Syndromes and a Century is split in half, a fact I'm glad I knew in advance (I always try to remain clueless about a movie before I've seen it, and don't how this information snuck in, but it helped). Both halves tell similar stories about similar people. The second half uses some of the same dialogue as the first. And "nothing happens" in either half. (It should be noted that there is no moment marking the switch into the second part.) The movie, like all of his I have seen, is beautiful looking and eccentric. And besides the feeling of giving myself over to Joe's rhythms, I could see that he was playing with the ways memories work (and don't work). If he had told the story a third time, it would be similar yet different once again, the ways memories are.

I'll add that there are some funny things in Syndromes and a Century. A monk who once dreamed of being a DJ. A doctor who keeps liquor in a prosthetic leg. Even the way, during what seems to be a job interview to work as a doctor in a hospital, the prospective employee is asked what "DDT" stands for. ("Destroy Dirty Things?") In one scene, a sick monk tries to con a doctor out of prescriptions for drugs for other family members, making us question not only if these family members exist, or even if the monk himself is actually sick. If you can stick with this movie, you will find rewards. Just don't look for them in the narrative (or lack thereof).

Thai censors demanded that Joe cut several scenes. These included a monk playing guitar, doctors kissing, and monks playing with a toy UFO.

The other Joe movies I have seen are Uncle Boonmee Who Can Recall His Past Lives and Tropical Malady. #55 on the They Shoot Pictures, Don't They list of the top 1000 film of the 21st century, #728 on the All-Time list.

Here is a scene (for lack of a better word) that culminates in a remarkable shot of a vent sucking up smoke:


the magnificent seven (john sturges, 1960)

A manly piece of entertainment based on Kurosawa's The Seven Samurai. A lot of the men at the factory where I worked in the 70s and early 80s could name all of the Seven, just as they could name all of the dirty Dozen. (For the record, the Dozen were played by John Cassavetes, Tom Busby, Jim Brown, Donald Sutherland, Ben Carruthers, Clint Walker, Charles Bronson, Colin Maitland, Stuart Cooper, Al Mancini, Trini Lopez, Telly Savalas.) The Dirty Dozen was much more of a guy movie than was The Magnificent Seven ... the female characters in The Magnificent Seven were just as insubstantial as those in The Dirty Dozen, but the men in the Western were more than just the embodiment of masculinity, which you can't really say for the Dozen. I know my wife was happy to watch The Magnificent Seven with me, and I doubt she's ever seen The Dirty Dozen, or even wanted to.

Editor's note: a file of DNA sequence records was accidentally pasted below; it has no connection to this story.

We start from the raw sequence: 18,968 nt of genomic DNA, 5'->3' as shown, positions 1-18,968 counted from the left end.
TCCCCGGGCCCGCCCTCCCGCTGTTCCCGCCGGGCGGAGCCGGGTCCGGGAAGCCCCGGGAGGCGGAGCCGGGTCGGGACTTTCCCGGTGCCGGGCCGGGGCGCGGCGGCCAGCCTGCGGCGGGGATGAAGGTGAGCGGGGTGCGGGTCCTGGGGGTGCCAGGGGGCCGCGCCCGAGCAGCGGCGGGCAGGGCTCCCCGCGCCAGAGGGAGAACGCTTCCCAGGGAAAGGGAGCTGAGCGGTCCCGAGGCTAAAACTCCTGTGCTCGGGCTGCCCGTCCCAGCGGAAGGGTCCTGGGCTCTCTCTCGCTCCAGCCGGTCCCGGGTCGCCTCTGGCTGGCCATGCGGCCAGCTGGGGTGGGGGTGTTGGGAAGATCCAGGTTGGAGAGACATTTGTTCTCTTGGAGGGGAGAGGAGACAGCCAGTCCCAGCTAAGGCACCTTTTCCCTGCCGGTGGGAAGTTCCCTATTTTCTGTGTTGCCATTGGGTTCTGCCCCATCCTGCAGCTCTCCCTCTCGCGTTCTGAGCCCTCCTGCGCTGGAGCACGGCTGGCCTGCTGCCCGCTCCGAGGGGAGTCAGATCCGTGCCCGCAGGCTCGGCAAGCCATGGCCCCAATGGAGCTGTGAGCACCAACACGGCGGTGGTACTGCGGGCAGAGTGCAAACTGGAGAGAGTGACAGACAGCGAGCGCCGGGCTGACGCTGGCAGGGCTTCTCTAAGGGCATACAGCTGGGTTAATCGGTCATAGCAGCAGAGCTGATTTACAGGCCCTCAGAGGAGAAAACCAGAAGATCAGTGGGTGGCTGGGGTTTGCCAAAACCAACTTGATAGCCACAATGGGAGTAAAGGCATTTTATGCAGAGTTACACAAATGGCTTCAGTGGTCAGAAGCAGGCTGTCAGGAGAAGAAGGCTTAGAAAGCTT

The Magnificent Seven is expansive. The cinematography is often pretty, the Seven are distinguished from each other in fairly interesting ways, the other characters are stereotypical but mostly fun to watch, and, of course, there's the music. If you're old enough to remember cigarette commercials on television, then you'll recognize the theme from The Magnificent Seven in an instant:

Elmer Bernstein's score earned the picture it's only Oscar nomination ... it lost to Exodus.

The casting was also interesting. I was going to say it comes from a less-enlightened time when ethnicity was cast in unusual ways, but then I remembered we still suffer from this problem in 2018. Yul Brynner, a Russian, played the leader of the Seven, a Cajun (I think this was supposed to explain his accent). Charles Bronson, of Lithuanian descent, played "Bernardo O'Reilly". ("Irish on one side, Mexican on the other... and me in the middle.") Bronson was the only actor to play both as one of the Dozen and one of the Seven. The German actor Horst Buchholz played "Chico". The Russian Vladimir Sokoloff played a wise old Mexican. And Eli Wallach was the head bandido.

The story, of a village needing the help of gunslingers to fight off bandits, is hard to screw up, and if The Magnificent Seven isn't as good as The Seven Samurai, at least it doesn't embarrass itself. And it has the immortal Whit Bissell!